Save a Life Tour improves health
By Lance Cpl. Justin J. Shemanski
| | April 30, 2004
MCRD/ERR PARRIS ISLAND, S.C. --
In an effort to make a healthier, safer Parris Island, the Save A Life Tour, in conjunction with Semper Fit Health Promotions, teamed up with Marine Corps Community Services - South Carolina, Single Marine Program, and Beaufort Memorial Hospital to hold the Save A Life Tour and Health Fair at the Depot Lyceum Tuesday.
The event, which was open to all Depot personnel, focused on National Alcohol Awareness Month.
"The Save A Life Tour was an event that allowed an individual to experience first hand the devastating effects of driving under the influence of alcohol," said Crystal Dillard, registered nurse and Semper Fit health promotions director. "The Save A Life Tour is an event coordinated through Gayle Wierzbicki. She invited Semper Fit to assist with the event and we decided to offer a health fair as well."
Wierzbicki, the drug demand reduction coordinator for the Tri-Command area, was asked to help set up the event.
"This is the first time the Save A Life Tour has come to a military base," said Wierzbicki. "They primarily tour college campuses and high schools, so we thought this would be very worthwhile opportunity for them to come out to Parris Island and MCAS to educate the military."
The Save A Life Tour was here for a two-day tour at Parris Island and MCAS Beaufort to educate the military on the hazards of mixing alcohol and driving. To let patrons experience the effects first hand, a simulator was set up to show them the difficulties of driving while intoxicated.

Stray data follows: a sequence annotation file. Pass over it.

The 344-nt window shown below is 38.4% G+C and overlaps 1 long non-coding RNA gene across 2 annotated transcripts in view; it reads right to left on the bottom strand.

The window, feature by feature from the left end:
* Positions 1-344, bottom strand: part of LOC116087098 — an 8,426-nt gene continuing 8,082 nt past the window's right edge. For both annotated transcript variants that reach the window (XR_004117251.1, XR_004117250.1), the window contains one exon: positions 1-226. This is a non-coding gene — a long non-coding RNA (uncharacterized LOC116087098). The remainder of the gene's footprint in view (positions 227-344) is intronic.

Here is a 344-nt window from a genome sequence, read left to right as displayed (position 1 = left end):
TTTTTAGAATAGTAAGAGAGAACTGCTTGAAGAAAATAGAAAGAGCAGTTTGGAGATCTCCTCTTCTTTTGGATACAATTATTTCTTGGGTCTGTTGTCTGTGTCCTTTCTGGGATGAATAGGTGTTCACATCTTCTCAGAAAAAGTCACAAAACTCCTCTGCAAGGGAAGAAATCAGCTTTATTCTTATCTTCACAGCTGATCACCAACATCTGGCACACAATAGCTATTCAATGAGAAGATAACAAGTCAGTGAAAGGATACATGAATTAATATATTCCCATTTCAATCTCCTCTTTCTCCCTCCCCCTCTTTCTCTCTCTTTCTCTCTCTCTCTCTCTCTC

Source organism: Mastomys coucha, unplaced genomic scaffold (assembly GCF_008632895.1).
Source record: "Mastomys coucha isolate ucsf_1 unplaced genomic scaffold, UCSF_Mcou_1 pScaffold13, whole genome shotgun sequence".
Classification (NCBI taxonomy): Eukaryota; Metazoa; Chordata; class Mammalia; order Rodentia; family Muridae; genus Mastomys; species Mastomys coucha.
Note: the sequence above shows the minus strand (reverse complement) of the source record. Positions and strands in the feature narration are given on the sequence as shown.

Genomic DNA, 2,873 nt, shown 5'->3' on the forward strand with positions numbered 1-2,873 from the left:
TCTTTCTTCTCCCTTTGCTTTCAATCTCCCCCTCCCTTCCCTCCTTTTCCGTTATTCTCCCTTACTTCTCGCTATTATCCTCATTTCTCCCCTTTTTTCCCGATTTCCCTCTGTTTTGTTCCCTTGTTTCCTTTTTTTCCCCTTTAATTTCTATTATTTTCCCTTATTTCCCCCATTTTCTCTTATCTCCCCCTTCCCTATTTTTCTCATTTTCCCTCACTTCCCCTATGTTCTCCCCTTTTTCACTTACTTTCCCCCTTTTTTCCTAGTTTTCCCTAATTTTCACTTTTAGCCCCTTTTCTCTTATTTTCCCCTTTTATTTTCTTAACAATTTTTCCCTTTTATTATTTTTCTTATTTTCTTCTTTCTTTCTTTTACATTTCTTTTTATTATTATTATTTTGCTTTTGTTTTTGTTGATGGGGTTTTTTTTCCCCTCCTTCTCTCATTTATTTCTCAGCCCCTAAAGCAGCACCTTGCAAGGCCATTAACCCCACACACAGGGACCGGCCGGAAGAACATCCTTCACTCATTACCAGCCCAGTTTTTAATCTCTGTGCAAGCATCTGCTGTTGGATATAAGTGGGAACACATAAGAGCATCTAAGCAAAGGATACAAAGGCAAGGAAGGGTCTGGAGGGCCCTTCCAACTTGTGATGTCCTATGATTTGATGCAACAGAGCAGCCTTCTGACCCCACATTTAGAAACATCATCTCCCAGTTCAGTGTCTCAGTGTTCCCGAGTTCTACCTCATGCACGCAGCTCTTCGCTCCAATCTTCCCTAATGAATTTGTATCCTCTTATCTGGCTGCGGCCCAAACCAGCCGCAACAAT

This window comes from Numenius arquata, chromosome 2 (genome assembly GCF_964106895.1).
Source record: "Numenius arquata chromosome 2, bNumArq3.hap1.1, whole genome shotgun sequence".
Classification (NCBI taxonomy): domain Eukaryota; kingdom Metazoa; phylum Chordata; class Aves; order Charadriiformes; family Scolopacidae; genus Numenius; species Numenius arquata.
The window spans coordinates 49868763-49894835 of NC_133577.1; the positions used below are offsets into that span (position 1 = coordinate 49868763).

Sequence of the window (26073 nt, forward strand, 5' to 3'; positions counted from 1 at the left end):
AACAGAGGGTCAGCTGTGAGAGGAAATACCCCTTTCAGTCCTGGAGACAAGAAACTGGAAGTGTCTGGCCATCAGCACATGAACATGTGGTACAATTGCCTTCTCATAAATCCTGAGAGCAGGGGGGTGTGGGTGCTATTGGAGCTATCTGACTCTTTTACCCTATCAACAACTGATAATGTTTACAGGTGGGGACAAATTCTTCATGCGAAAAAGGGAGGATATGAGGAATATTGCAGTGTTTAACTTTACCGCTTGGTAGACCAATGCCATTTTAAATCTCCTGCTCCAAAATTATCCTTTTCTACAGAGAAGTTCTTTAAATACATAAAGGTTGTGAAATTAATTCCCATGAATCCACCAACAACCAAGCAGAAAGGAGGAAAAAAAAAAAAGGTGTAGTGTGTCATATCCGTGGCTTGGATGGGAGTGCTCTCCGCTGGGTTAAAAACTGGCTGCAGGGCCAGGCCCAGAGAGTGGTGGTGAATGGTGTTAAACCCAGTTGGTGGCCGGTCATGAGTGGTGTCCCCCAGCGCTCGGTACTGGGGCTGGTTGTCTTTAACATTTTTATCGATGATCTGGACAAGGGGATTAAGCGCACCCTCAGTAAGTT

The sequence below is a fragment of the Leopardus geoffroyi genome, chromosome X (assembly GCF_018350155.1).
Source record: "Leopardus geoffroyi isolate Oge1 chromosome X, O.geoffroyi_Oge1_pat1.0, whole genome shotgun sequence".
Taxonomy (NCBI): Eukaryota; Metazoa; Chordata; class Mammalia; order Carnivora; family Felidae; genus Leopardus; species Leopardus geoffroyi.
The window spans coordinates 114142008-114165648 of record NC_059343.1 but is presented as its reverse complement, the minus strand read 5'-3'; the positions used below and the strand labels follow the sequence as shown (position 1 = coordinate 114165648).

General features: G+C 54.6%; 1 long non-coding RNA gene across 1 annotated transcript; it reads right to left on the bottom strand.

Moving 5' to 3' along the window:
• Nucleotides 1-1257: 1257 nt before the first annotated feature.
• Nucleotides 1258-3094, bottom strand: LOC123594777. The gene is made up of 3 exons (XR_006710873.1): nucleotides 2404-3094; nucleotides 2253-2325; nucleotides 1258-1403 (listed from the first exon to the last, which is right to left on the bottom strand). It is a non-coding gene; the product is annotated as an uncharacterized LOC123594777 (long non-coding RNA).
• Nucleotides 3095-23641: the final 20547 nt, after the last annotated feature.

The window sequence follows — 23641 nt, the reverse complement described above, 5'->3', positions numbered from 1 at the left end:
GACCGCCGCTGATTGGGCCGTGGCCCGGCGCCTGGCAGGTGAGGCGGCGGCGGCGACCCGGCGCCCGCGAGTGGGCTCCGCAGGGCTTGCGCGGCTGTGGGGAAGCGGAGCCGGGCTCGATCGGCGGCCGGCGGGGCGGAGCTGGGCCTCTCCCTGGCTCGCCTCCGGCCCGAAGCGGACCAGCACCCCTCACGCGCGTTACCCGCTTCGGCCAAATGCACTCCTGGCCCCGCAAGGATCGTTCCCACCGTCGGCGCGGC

"Our main goal here is to increase the awareness of driving after consuming alcohol," said Wierzbicki. "We want to let people know that even after just one drink, it's still not wise to get behind the wheel. One drink is enough to hinder your ability to be a safe driver and the decision to drive could cost someone their life. Our message is if you choose to drink - drink responsibly."
Although Wierzbicki's main focus is drug prevention, she feels that alcohol awareness is just as important.
"As the DDRC, drugs are, of course, my main focus, but alcohol is considered a drug, even though it's legal," said Wierzbicki. "We consider it a gateway drug. People who are abusers are more prone to get into heavier drugs when under the influence of alcohol."
Several health professionals were on hand to offer free information on stress management, STD/HIV education, personal nutrition and many other facts one could use to lead a healthier life. Physical fitness was also an issue during the event.
"We had approximately 20 health experts come in from Naval Hospital Beaufort and BMH's Mobile Wellness Unit to provide health screenings and to address about ten health related topics," said Dillard.
Both military and civilians took full advantage of the event, browsing through each display, picking up bits and pieces of information to educate them on ways to better their health. The volunteers at each table readily answered any questions they had.
"Everybody needs information," said Lance Cpl. Kenny West, warehouseman at Bucket Issue. "There's really no better way to get it out there than by how they're doing it now. I've found out a lot of new things that I can pass on to my family to make them safer."